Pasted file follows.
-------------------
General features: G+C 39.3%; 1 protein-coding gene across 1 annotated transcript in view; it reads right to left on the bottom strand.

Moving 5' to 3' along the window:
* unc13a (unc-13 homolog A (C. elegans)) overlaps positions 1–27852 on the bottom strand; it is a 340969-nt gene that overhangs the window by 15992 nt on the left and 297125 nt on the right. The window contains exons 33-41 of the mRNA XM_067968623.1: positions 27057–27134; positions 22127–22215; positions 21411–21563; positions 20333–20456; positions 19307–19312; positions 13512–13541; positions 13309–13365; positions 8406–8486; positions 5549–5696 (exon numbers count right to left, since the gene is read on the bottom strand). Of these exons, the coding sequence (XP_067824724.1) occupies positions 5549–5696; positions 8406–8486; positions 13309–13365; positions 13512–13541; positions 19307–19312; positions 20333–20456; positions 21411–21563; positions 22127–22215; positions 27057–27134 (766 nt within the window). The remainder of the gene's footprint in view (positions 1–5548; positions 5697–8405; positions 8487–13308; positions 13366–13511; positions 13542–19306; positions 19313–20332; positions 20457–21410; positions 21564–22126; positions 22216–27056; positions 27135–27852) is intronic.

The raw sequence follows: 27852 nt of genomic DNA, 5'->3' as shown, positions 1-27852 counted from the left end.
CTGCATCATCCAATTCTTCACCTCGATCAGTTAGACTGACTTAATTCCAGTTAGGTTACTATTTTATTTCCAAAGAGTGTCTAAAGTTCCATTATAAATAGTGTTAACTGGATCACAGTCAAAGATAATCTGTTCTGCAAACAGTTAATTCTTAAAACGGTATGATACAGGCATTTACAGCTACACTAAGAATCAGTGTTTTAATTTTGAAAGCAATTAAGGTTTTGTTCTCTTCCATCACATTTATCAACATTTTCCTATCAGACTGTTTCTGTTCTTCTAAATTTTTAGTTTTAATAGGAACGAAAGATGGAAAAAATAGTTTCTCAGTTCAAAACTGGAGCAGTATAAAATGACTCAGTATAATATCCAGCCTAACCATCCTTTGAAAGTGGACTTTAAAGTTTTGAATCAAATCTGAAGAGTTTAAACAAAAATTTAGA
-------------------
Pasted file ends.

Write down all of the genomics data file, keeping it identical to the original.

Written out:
General features: G+C 39.3%; 1 protein-coding gene across 1 annotated transcript in view; it reads right to left on the bottom strand.

Moving 5' to 3' along the window:
* unc13a (unc-13 homolog A (C. elegans)) overlaps positions 1–27852 on the bottom strand; it is a 340969-nt gene that overhangs the window by 15992 nt on the left and 297125 nt on the right. The window contains exons 33-41 of the mRNA XM_067968623.1: positions 27057–27134; positions 22127–22215; positions 21411–21563; positions 20333–20456; positions 19307–19312; positions 13512–13541; positions 13309–13365; positions 8406–8486; positions 5549–5696 (exon numbers count right to left, since the gene is read on the bottom strand). Of these exons, the coding sequence (XP_067824724.1) occupies positions 5549–5696; positions 8406–8486; positions 13309–13365; positions 13512–13541; positions 19307–19312; positions 20333–20456; positions 21411–21563; positions 22127–22215; positions 27057–27134 (766 nt within the window). The remainder of the gene's footprint in view (positions 1–5548; positions 5697–8405; positions 8487–13308; positions 13366–13511; positions 13542–19306; positions 19313–20332; positions 20457–21410; positions 21564–22126; positions 22216–27056; positions 27135–27852) is intronic.

The raw sequence follows: 27852 nt of genomic DNA, 5'->3' as shown, positions 1-27852 counted from the left end.
CTGCATCATCCAATTCTTCACCTCGATCAGTTAGACTGACTTAATTCCAGTTAGGTTACTATTTTATTTCCAAAGAGTGTCTAAAGTTCCATTATAAATAGTGTTAACTGGATCACAGTCAAAGATAATCTGTTCTGCAAACAGTTAATTCTTAAAACGGTATGATACAGGCATTTACAGCTACACTAAGAATCAGTGTTTTAATTTTGAAAGCAATTAAGGTTTTGTTCTCTTCCATCACATTTATCAACATTTTCCTATCAGACTGTTTCTGTTCTTCTAAATTTTTAGTTTTAATAGGAACGAAAGATGGAAAAAATAGTTTCTCAGTTCAAAACTGGAGCAGTATAAAATGACTCAGTATAATATCCAGCCTAACCATCCTTTGAAAGTGGACTTTAAAGTTTTGAATCAAATCTGAAGAGTTTAAACAAAAATTTAGA